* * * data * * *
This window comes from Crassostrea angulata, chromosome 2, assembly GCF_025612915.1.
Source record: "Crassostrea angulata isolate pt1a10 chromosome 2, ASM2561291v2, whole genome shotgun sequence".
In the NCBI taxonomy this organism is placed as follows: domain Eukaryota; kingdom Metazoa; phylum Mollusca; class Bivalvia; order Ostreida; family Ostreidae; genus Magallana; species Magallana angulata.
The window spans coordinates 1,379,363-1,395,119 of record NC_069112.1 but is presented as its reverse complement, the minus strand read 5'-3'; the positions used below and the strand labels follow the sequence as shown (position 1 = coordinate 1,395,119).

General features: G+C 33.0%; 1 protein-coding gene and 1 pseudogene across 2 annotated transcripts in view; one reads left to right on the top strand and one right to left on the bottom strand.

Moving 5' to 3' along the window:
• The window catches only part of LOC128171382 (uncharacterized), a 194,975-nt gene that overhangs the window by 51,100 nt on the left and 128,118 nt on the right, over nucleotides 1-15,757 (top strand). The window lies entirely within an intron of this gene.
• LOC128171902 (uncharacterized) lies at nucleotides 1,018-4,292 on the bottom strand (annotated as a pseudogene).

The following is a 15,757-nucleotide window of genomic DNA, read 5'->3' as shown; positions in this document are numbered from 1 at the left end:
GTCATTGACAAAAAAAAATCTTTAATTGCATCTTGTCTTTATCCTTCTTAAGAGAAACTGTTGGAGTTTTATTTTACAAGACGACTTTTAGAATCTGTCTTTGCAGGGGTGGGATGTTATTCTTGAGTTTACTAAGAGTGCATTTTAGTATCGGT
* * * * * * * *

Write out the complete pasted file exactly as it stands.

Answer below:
This window comes from Crassostrea angulata, chromosome 2, assembly GCF_025612915.1.
Source record: "Crassostrea angulata isolate pt1a10 chromosome 2, ASM2561291v2, whole genome shotgun sequence".
In the NCBI taxonomy this organism is placed as follows: domain Eukaryota; kingdom Metazoa; phylum Mollusca; class Bivalvia; order Ostreida; family Ostreidae; genus Magallana; species Magallana angulata.
The window spans coordinates 1,379,363-1,395,119 of record NC_069112.1 but is presented as its reverse complement, the minus strand read 5'-3'; the positions used below and the strand labels follow the sequence as shown (position 1 = coordinate 1,395,119).

General features: G+C 33.0%; 1 protein-coding gene and 1 pseudogene across 2 annotated transcripts in view; one reads left to right on the top strand and one right to left on the bottom strand.

Moving 5' to 3' along the window:
• The window catches only part of LOC128171382 (uncharacterized), a 194,975-nt gene that overhangs the window by 51,100 nt on the left and 128,118 nt on the right, over nucleotides 1-15,757 (top strand). The window lies entirely within an intron of this gene.
• LOC128171902 (uncharacterized) lies at nucleotides 1,018-4,292 on the bottom strand (annotated as a pseudogene).

The following is a 15,757-nucleotide window of genomic DNA, read 5'->3' as shown; positions in this document are numbered from 1 at the left end:
GTCATTGACAAAAAAAAATCTTTAATTGCATCTTGTCTTTATCCTTCTTAAGAGAAACTGTTGGAGTTTTATTTTACAAGACGACTTTTAGAATCTGTCTTTGCAGGGGTGGGATGTTATTCTTGAGTTTACTAAGAGTGCATTTTAGTATCGGT